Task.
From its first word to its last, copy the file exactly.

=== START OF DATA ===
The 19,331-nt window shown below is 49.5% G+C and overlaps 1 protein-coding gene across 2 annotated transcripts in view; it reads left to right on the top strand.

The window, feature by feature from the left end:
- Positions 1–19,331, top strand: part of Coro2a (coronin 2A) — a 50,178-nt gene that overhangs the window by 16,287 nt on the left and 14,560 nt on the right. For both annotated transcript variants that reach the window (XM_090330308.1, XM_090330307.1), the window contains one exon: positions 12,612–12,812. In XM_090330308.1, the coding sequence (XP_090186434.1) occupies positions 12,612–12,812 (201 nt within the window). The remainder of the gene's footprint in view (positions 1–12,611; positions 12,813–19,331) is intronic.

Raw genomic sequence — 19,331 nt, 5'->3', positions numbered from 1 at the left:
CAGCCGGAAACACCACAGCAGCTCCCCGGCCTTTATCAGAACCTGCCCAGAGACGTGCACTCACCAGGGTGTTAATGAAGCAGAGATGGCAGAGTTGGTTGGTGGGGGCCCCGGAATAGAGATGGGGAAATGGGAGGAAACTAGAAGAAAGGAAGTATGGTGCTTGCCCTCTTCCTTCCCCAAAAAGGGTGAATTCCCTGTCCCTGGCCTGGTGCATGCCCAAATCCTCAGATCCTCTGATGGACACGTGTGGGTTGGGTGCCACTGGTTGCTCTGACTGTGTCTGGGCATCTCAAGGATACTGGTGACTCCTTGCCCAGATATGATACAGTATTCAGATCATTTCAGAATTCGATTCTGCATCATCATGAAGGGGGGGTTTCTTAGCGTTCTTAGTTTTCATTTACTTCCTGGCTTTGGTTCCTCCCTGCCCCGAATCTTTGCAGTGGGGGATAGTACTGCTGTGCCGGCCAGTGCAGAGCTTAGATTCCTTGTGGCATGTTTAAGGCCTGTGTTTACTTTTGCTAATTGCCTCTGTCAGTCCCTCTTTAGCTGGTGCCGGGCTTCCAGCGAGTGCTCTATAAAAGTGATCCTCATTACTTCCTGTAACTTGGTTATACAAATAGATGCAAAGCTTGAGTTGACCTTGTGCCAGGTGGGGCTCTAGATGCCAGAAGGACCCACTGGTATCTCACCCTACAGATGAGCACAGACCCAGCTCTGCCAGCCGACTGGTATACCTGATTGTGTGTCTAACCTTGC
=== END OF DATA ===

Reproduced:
The 19,331-nt window shown below is 49.5% G+C and overlaps 1 protein-coding gene across 2 annotated transcripts in view; it reads left to right on the top strand.

The window, feature by feature from the left end:
- Positions 1–19,331, top strand: part of Coro2a (coronin 2A) — a 50,178-nt gene that overhangs the window by 16,287 nt on the left and 14,560 nt on the right. For both annotated transcript variants that reach the window (XM_090330308.1, XM_090330307.1), the window contains one exon: positions 12,612–12,812. In XM_090330308.1, the coding sequence (XP_090186434.1) occupies positions 12,612–12,812 (201 nt within the window). The remainder of the gene's footprint in view (positions 1–12,611; positions 12,813–19,331) is intronic.

Raw genomic sequence — 19,331 nt, 5'->3', positions numbered from 1 at the left:
CAGCCGGAAACACCACAGCAGCTCCCCGGCCTTTATCAGAACCTGCCCAGAGACGTGCACTCACCAGGGTGTTAATGAAGCAGAGATGGCAGAGTTGGTTGGTGGGGGCCCCGGAATAGAGATGGGGAAATGGGAGGAAACTAGAAGAAAGGAAGTATGGTGCTTGCCCTCTTCCTTCCCCAAAAAGGGTGAATTCCCTGTCCCTGGCCTGGTGCATGCCCAAATCCTCAGATCCTCTGATGGACACGTGTGGGTTGGGTGCCACTGGTTGCTCTGACTGTGTCTGGGCATCTCAAGGATACTGGTGACTCCTTGCCCAGATATGATACAGTATTCAGATCATTTCAGAATTCGATTCTGCATCATCATGAAGGGGGGGTTTCTTAGCGTTCTTAGTTTTCATTTACTTCCTGGCTTTGGTTCCTCCCTGCCCCGAATCTTTGCAGTGGGGGATAGTACTGCTGTGCCGGCCAGTGCAGAGCTTAGATTCCTTGTGGCATGTTTAAGGCCTGTGTTTACTTTTGCTAATTGCCTCTGTCAGTCCCTCTTTAGCTGGTGCCGGGCTTCCAGCGAGTGCTCTATAAAAGTGATCCTCATTACTTCCTGTAACTTGGTTATACAAATAGATGCAAAGCTTGAGTTGACCTTGTGCCAGGTGGGGCTCTAGATGCCAGAAGGACCCACTGGTATCTCACCCTACAGATGAGCACAGACCCAGCTCTGCCAGCCGACTGGTATACCTGATTGTGTGTCTAACCTTGC